ICANN Goes to San Francisco in March 2011 Plus Directions for Next Applicant Guidebook

ICANN will be holding its first meeting in 2011 in the gorgeous city of the Golden Gate Bridge. San Francisco was chosen at a board meeting held on 25 September in Trondheim, Norway, among six other board resolutions including a decision on “substantive evaluation”, a term coined to placate the vociferous trademark holders and ensure them protection of their trademarks while a globally-protected marks list that the reasons the board considered problematic in 2009 still existed, however work would continue to be done to look at this issue.The board also directed that the fourth version of the Draft Applicant Guidebook “is intended to be posted for public comment before the ICANN meeting in Cartagena in December 2010.”Among other resolutions were that a new gTLD Deployment Budget should be adopted. The resolution says the budget “is to be released in order to enable the launch of the program on a timely basis upon Board approval of the Applicant Guidebook. The Application Processing budget should be released upon the approval of the final Applicant Guidebook.”The board meeting made a resolution with a number of directions on the Applicant Guidebook for new gTLDs. These included:

  • Geographic Names: Translations of geographic names should not be protected, however an appeal process is to be developed so communities can object to their name being made into a new gTLD while “the definition of Continent or UN Regions in the Guidebook should be expanded to include UNESCO’s regional classification list which comprises: Africa, Arab States, Asia and the Pacific, Europe and North America, Latin America and the Caribbean.” Any governments objecting to an application for a name as a new gTLD “should be required to cover costs of the objection process just like any other objector” with the objection process to “be run on a cost-recovery and loser-pays basis.”
  • Root Zone Scaling: Staff are directed to publish their analysis of the impact of IPv6, DNSSEC and IDN deployment on the root zone so far. ICANN believes that based on the discussions to date, the limit of new gTLD applications “is expected to be in the range of 1,000 new delegations per year, with this number to be defined precisely in the publication.”
  • Trademark Protection: The board resolution states that on “substantive evaluation,” “the Applicant Guidebook will provide a clear description of ‘substantive evaluation’ at registration, and retain the requirement for at least substantive review of marks to warrant protection under sunrise services and utilization of the URS, both of which provide a specific benefit to trademark holders. Specifically, evaluation, whether at registration or by a validation service provider, is required on absolute grounds AND use of the mark.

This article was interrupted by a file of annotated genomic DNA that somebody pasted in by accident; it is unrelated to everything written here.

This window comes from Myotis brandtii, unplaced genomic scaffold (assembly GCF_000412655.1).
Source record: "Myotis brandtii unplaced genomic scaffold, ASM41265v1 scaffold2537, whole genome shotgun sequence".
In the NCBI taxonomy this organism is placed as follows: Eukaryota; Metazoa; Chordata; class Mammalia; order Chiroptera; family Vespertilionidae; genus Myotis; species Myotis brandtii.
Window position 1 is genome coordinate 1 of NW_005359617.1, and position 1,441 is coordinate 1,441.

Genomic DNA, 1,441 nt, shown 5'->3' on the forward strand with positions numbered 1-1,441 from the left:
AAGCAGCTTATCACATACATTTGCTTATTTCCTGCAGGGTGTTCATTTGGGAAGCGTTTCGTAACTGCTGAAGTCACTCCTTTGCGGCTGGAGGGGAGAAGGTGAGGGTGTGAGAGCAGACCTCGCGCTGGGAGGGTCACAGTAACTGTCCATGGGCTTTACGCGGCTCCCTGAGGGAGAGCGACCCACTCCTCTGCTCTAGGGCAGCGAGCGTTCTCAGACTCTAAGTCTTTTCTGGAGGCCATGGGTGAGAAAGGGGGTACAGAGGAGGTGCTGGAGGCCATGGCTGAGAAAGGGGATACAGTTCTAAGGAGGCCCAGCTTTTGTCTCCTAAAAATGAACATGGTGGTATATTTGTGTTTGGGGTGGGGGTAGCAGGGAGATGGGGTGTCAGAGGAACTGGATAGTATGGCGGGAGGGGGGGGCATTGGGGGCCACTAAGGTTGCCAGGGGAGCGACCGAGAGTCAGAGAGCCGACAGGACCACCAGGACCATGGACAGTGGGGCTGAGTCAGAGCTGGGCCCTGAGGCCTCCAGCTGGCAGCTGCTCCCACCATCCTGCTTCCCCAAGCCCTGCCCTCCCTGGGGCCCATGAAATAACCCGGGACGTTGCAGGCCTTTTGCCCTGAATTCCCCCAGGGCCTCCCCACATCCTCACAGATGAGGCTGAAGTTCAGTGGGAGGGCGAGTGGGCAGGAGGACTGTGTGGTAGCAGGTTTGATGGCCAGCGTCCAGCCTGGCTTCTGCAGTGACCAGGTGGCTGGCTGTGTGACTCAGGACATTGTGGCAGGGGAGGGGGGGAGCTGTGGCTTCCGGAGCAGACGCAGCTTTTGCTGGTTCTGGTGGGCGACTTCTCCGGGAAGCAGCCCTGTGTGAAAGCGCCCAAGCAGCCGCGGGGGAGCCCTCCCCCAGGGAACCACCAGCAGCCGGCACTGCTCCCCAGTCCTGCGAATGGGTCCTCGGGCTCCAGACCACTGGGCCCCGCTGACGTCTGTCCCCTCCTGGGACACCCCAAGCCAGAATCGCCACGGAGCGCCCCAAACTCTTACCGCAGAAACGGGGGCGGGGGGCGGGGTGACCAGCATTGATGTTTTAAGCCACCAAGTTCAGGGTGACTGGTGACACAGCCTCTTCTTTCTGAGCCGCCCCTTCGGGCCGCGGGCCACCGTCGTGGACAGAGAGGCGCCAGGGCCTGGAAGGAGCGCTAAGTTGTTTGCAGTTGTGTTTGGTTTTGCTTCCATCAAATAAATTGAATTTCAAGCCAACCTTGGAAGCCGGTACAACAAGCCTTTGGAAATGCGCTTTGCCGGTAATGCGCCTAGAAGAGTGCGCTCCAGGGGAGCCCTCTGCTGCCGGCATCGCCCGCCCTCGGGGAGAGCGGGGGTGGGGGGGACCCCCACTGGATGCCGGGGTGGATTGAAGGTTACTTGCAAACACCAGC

“Substantive evaluation upon trademark registration has essentially three requirements: (i) evaluation on absolute grounds – to ensure that the applied for mark can in fact serve as a trademark; (ii) evaluation on relative grounds – to determine if previously filed marks preclude the registration; and (iii) evaluation of use – to ensure that the applied for mark is in current use.

    “Substantive review by Trademark Clearinghouse validation service provider shall require: (i) evaluation on absolute grounds; and (ii) evaluation of use.”

    The board also looked at “URS timing” and “in response to public comment, change[d] the time to respond to a complaint from 20 days to 14 days, with one opportunity for an extension of seven days if there is a good faith basis for such an extension.

    “The Board notes that the suggestion for a globally-protected marks list (GPML) was not adopted by the Board (in 2009), including for the following reasons: it is difficult to develop objective global standards for determining which marks would be included on such a GPML, such a list arguably would create new rights not based in law for those trademark holders, and it would create only marginal benefits because it would apply only to a small number of names and only for identical matches of those names.”

    The Board decided “that additional policy development through the GNSO could lead to further mechanisms for enhanced protection for trademarks.”

    Mitigating Malicious Conduct: work done by ICANN staff on mitigating malicious conduct has been sufficient to not stop the introduction of new gTLDs.

There were a number of other issues considered for new gTLDs as well as the confirmation of the appointment of Akram Atallah as Chief Operating Officer.To read the adopted board resolutions in full, see:

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